Sure, Tom Cruise stars as a lone drone repairman. And sure, it’s written and directed by Joseph Kosinski, the man responsible for Tron: Legacy. But the postapocalyptic sci-fi film does provide a gorgeous vision of a decimated earth, and Morgan Freeman seems perfectly cast as the leader of a band of survivors.

Iron Man 3 (May 3)
The success of last summer’s The Dark Knight Rises proved that we like our superheroes brooding. Iron Man is the latest crusader to get serious. Fresh from the epic team-up of The Avengers, Robert Downey Jr. returns as Tony Stark, who goes up against Ben Kingsley as the villainous Mandarin.

The Great Gatsby (May 10)
Leonardo DiCaprio is the tortured Jay Gatsby, Tobey Maguire is Midwestern outsider Nick Carraway and Carey Mulligan plays Daisy Buchanan. The much anticipated Baz Luhrmann adaptation was pushed back from its original Christmas release — perhaps for a bigger box-office return. But hey, Jay-Z is reportedly producing the score, so maybe it will be worth the wait.

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46 comments
elvenforest10
elvenforest10

*sigh*  I wonder if we're ever going to get a version of Carrie with characters true to the original book.  Carrie was not a pretty girl, not at all.  She was aggressively plain, overweight, clumsy, with a face full of acne.  That was the POINT - she got her revenge because she'd been bullied all her life.  And her mother was not some stick-thin beauty like Moore; she was a big, overbearing broad with muscles hard and strong from hauling sacks of laundry all day, and a crazy-eyed loon to boot.  But you know Hollywood - every woman has to be skinny and pretty, while the guys can be all over the map.  *sigh*

creative_writer
creative_writer

when one makes a critique about somebody else's work, in this case, the movies; better to keep the focus on the details of the movies, without allowing any personal and political biases to affect the outcome of the 'critique' article... after all, everybody has different tastes and opinions... what works for John does not necessarily work for Peter; to each his own.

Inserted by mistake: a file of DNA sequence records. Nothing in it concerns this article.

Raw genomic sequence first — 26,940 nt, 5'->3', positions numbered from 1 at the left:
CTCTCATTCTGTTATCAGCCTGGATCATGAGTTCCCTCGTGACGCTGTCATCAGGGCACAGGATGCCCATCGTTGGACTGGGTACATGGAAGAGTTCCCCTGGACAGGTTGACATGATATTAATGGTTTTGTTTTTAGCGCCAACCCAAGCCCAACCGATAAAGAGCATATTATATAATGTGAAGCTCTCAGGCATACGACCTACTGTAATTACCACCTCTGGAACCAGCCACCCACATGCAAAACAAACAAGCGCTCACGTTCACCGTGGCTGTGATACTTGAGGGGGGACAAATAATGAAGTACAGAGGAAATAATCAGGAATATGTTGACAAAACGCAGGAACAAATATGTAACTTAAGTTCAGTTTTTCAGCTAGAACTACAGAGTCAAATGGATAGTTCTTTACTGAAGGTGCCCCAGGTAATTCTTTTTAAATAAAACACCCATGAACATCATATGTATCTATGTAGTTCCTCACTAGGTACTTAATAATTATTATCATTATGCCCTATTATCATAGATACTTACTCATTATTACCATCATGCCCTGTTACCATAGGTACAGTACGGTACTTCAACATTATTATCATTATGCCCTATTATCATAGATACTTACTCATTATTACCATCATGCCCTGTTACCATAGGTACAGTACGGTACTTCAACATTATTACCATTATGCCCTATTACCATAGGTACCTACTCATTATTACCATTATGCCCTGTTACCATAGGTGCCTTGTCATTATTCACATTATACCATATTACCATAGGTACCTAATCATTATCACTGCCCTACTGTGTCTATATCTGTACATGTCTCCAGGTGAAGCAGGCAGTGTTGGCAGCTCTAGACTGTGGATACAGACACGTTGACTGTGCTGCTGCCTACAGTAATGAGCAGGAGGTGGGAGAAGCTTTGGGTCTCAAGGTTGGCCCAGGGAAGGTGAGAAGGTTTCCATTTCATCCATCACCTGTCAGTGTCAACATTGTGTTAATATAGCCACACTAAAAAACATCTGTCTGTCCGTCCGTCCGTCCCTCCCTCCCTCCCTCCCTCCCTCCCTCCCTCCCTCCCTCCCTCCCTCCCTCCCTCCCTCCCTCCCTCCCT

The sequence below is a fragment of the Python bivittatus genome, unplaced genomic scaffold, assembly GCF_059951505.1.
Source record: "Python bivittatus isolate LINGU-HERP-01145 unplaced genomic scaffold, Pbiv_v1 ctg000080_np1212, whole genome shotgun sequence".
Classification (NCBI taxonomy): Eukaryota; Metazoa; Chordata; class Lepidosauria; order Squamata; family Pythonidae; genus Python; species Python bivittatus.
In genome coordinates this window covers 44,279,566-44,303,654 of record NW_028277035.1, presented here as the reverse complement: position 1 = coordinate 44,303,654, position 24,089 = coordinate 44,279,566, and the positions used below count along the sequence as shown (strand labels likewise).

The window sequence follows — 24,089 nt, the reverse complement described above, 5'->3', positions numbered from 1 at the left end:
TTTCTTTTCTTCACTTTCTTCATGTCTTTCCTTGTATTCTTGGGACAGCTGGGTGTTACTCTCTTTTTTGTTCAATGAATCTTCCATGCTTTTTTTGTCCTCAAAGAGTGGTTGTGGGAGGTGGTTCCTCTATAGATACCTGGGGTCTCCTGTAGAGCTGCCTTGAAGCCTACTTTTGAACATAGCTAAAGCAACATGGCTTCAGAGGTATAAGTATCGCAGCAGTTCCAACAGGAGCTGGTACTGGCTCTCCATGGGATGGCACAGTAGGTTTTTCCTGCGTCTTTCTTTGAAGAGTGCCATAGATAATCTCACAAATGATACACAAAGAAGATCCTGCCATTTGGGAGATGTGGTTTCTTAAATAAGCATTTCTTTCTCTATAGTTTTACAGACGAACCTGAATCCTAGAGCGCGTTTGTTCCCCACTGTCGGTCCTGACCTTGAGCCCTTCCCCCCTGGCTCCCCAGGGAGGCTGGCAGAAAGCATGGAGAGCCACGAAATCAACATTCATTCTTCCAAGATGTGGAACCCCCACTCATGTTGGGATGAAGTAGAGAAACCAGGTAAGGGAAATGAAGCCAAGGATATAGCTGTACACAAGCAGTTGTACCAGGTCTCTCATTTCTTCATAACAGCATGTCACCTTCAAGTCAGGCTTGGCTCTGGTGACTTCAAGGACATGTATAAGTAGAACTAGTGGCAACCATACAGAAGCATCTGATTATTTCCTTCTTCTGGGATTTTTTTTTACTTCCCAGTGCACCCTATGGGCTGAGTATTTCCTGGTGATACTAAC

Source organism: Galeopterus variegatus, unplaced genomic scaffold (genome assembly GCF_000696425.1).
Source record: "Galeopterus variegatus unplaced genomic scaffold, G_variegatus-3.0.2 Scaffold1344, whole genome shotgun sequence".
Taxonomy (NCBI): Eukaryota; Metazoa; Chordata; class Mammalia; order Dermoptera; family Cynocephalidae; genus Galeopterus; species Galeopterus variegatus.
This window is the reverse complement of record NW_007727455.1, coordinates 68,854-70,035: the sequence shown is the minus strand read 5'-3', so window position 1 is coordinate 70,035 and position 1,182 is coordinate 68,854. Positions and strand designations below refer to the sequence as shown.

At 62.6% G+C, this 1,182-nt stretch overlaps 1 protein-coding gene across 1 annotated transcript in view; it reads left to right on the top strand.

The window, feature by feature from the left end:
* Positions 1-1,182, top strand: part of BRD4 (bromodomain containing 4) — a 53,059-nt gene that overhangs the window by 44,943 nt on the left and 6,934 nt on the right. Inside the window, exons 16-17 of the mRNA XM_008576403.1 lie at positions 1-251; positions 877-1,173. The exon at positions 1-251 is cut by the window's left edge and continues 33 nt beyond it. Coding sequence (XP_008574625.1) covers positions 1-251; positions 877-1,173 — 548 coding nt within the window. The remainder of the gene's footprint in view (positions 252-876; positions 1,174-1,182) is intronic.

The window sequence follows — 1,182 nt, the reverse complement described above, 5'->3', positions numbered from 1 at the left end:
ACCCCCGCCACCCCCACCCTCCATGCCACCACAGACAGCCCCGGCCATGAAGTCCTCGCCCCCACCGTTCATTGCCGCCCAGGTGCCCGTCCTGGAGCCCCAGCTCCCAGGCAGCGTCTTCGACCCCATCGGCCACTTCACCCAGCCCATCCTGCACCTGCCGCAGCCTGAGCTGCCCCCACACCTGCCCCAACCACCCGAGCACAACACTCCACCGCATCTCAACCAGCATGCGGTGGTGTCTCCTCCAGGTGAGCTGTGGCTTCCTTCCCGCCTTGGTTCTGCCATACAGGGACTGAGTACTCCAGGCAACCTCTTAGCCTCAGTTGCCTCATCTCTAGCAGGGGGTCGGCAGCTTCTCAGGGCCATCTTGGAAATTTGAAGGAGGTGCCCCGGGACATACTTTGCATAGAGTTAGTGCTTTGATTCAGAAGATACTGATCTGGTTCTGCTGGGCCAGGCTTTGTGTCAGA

I'll still watch the movies that I myself am anticipating, and perhaps, still watch the ones that I don't feel so excited about.

ChrisMugglestone
ChrisMugglestone

The Hobbit is about the only one on that list that I am anticipating. A lot of the list seems to be more based on personal preferences about who's involved than the actual stories.

connorhopkinsnolan
connorhopkinsnolan

This is a horrible article.  Whoever wrote it should not be working for what I thought was a decent publication.

MichaelCollins
MichaelCollins

Ragging on The Hobbit yet love Anchorman?  You have no sense at all.

AlanLiotta
AlanLiotta

Sorry to see you started your list with Gangster Squad!  LA Confidential it is NOT!  This features one of the most cliched, hackneyed scripts you'll hear in all of 2013.  You should have dropped this one in favor of Star Trek into Darkness, Thor:  The Dark World, or even The Lone Ranger! 

bluaquarius
bluaquarius

For Sci-fi/Fantasy lovers, a fun time at the movies!

DeweySayenoff
DeweySayenoff

How about changing the word "We" with an "I" in the headline of this article?

What bothers me about critics (among many things) is the pretentious way they headline their articles with what "we" believe when I am utterly certain I was not consulted about any of these selections.  So what do you mean by "we" Kimosabe?  (You should know that term, the Lone Ranger is one of your breathlessly awaited movies, after all.)  You scatter that word throughout the article as if dishing on a mass meeting where the entire reading public sat down and told you with a unified voice that these were their choices for the up-coming year, along with a few they'd collectively not want to watch.